Obviously, there is no need for an introduction with these guys. One of the most revered rock groups of the twenty-first century, Thom Yorke has always matched the otherworldly sound with fittingly cryptic lyricism. At times one has to wonder whether Yorke himself is truly of this world, considering his unprecedentedly unique perspective communicated through the songs, coupled with an imagery and symbolism that is totally distinct from any other artist.  Similar to the music on the album, King of Limbs showcases a slightly different lyrical approach for Thom, although some of that eerie imagery remains intact. On “Codex,” the listener finds Yorke in a rare peaceful state, urging himself or another to “jump off the end/ into a clear lake.” As with most Yorke constructions, however, a paranoia and uneasiness rests underneath this peaceful surface, perhaps in this case a false feeling of innocence or a final resignation. Eight albums into his lyrical career with Radiohead, Thom Yorke is still able to invoke apprehension and discomfort in his audience. The listener, even on the more minimalistic Limbs can still feel every twinge of guilt and anxiety that haunts Yorke.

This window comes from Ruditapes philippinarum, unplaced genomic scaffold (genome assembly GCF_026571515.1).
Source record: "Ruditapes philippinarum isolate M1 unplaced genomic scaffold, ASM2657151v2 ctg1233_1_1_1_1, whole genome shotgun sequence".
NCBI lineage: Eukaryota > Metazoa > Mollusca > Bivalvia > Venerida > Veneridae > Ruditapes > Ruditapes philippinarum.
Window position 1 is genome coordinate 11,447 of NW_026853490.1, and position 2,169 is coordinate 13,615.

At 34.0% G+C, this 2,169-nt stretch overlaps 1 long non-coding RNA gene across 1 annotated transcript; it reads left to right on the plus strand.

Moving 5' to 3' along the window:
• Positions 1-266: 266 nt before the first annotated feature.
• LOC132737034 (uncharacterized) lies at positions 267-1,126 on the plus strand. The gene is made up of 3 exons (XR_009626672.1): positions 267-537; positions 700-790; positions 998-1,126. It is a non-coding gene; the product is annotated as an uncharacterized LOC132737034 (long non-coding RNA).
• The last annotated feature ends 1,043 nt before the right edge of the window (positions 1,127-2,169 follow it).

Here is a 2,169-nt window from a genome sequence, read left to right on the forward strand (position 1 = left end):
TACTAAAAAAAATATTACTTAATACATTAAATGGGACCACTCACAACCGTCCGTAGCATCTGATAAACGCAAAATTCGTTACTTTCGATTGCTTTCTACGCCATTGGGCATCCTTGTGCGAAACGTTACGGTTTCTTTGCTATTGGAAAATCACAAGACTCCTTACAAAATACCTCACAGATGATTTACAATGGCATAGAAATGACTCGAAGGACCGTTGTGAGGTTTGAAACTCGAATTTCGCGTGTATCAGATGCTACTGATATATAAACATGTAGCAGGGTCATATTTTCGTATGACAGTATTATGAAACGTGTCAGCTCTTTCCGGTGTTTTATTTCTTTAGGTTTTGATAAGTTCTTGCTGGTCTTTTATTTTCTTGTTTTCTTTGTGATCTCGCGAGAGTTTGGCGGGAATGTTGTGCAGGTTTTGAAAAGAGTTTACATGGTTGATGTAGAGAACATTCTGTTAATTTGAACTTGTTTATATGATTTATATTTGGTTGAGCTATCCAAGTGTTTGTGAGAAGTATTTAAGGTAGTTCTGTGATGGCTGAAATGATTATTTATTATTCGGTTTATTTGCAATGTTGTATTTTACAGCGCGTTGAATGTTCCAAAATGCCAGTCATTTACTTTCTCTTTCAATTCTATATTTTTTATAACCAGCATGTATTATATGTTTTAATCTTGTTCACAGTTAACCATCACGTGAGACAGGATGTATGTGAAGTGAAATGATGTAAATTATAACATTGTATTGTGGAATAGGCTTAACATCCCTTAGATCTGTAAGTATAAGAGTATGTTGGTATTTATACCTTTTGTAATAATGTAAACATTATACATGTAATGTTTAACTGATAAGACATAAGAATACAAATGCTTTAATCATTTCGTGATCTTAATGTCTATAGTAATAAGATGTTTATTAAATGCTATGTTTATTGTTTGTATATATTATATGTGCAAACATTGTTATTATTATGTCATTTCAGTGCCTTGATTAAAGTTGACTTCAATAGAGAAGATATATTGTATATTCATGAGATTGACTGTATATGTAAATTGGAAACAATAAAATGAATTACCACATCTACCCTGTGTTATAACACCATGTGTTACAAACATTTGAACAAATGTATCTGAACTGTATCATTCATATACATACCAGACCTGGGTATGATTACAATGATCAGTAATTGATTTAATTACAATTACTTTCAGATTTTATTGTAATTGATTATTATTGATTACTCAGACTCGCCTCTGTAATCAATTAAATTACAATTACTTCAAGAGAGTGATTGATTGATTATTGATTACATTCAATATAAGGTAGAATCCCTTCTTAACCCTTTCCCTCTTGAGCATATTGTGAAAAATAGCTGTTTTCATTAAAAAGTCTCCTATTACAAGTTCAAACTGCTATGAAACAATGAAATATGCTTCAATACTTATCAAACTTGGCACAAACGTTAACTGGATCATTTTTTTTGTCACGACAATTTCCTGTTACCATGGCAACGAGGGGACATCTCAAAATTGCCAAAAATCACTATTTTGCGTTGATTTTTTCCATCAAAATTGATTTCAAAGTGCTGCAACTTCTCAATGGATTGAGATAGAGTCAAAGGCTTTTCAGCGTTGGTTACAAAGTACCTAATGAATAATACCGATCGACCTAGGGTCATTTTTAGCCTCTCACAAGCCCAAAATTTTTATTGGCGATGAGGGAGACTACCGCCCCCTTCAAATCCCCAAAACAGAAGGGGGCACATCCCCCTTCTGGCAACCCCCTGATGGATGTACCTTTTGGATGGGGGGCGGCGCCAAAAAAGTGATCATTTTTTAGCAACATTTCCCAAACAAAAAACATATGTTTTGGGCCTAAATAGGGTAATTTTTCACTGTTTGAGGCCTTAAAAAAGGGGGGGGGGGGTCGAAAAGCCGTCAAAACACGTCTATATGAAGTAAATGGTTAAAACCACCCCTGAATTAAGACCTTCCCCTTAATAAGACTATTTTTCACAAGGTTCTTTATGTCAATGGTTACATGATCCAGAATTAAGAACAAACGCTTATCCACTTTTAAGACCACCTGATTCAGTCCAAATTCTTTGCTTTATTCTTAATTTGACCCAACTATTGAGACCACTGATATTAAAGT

Highlights: “Codex,” “Give Up the Ghost,” “Lotus Flower”

 1. Bon Iver, Bon Iver (Lyricist: Justin Vernon)


For the most part, Justin Vernon chooses to embrace broader compositions on the follow-up to his cult classic For Emma, Forever Ago. Yet his lyrics remain firmly entrenched in personal relationships and struggles. In possibly his strongest lyrical performance yet, he laments in “Holocene” that “And at once I knew I was not magnificent/ High above the highway aisle/Jagged vacance, thick with ice.” Clearly, For Emma was not an accidental lyrical masterpiece, and it appears that Justin Vernon’s lyrics are only improving with time. Few can articulate raw emotion so delicately and connect on a powerful level with the audience as well.

Highlights: Holocene,” “Calgary,” “Towers”


Honorable Mentions:


Kurt Vile, Smoke Ring for My Halo (Lyricist: Kurt Vile)

Vile has an indelible ear for a great lyrical hook, yet does not sacrifice real emotion or brutal honesty in the process of creating one.

Tyler, the Creator, Goblin (Lyricist: Tyler Okonma)

This rap artist seems to specialize in shockingly dark lyrics, but beneath the bravado is an insightful commentary on the state of society.

Fleet Foxes, Helplessness Blues (Lyricist: Robin Pecknold)


Beautiful images of nature abound in Robin Pecknold’s lyrics, yet there are authentic stories of human struggle underneath the splendor.

Wild Beasts, Smother (Lyricist: Hayden Thorpe)


No deep interpretations needed here, but simplicity, literary references and unabashed emotional honesty works for the Wild Beasts on Smother.